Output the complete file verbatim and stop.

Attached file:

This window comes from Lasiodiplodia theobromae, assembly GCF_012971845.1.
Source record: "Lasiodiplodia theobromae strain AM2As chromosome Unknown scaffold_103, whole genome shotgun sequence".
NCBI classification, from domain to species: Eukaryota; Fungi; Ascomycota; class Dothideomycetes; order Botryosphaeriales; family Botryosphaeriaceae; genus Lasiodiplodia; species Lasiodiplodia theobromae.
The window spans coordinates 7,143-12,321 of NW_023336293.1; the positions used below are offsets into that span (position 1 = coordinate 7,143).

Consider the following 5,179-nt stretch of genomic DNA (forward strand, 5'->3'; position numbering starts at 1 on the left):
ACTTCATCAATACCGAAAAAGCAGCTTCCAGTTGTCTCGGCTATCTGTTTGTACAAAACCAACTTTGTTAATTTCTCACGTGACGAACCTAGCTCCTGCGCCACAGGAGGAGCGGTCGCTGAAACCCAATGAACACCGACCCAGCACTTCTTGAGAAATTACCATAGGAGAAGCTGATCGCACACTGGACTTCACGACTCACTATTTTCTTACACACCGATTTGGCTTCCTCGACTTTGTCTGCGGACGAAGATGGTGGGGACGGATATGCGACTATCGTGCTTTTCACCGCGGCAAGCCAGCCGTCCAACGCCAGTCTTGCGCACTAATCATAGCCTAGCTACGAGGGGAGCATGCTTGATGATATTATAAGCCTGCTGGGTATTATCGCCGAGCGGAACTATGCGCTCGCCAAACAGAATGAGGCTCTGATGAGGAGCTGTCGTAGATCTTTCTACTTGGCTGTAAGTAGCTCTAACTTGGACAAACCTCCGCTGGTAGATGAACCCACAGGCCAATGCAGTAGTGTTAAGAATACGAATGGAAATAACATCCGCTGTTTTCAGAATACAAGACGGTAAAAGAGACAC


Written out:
This window comes from Lasiodiplodia theobromae, assembly GCF_012971845.1.
Source record: "Lasiodiplodia theobromae strain AM2As chromosome Unknown scaffold_103, whole genome shotgun sequence".
NCBI classification, from domain to species: Eukaryota; Fungi; Ascomycota; class Dothideomycetes; order Botryosphaeriales; family Botryosphaeriaceae; genus Lasiodiplodia; species Lasiodiplodia theobromae.
The window spans coordinates 7,143-12,321 of NW_023336293.1; the positions used below are offsets into that span (position 1 = coordinate 7,143).

Consider the following 5,179-nt stretch of genomic DNA (forward strand, 5'->3'; position numbering starts at 1 on the left):
ACTTCATCAATACCGAAAAAGCAGCTTCCAGTTGTCTCGGCTATCTGTTTGTACAAAACCAACTTTGTTAATTTCTCACGTGACGAACCTAGCTCCTGCGCCACAGGAGGAGCGGTCGCTGAAACCCAATGAACACCGACCCAGCACTTCTTGAGAAATTACCATAGGAGAAGCTGATCGCACACTGGACTTCACGACTCACTATTTTCTTACACACCGATTTGGCTTCCTCGACTTTGTCTGCGGACGAAGATGGTGGGGACGGATATGCGACTATCGTGCTTTTCACCGCGGCAAGCCAGCCGTCCAACGCCAGTCTTGCGCACTAATCATAGCCTAGCTACGAGGGGAGCATGCTTGATGATATTATAAGCCTGCTGGGTATTATCGCCGAGCGGAACTATGCGCTCGCCAAACAGAATGAGGCTCTGATGAGGAGCTGTCGTAGATCTTTCTACTTGGCTGTAAGTAGCTCTAACTTGGACAAACCTCCGCTGGTAGATGAACCCACAGGCCAATGCAGTAGTGTTAAGAATACGAATGGAAATAACATCCGCTGTTTTCAGAATACAAGACGGTAAAAGAGACAC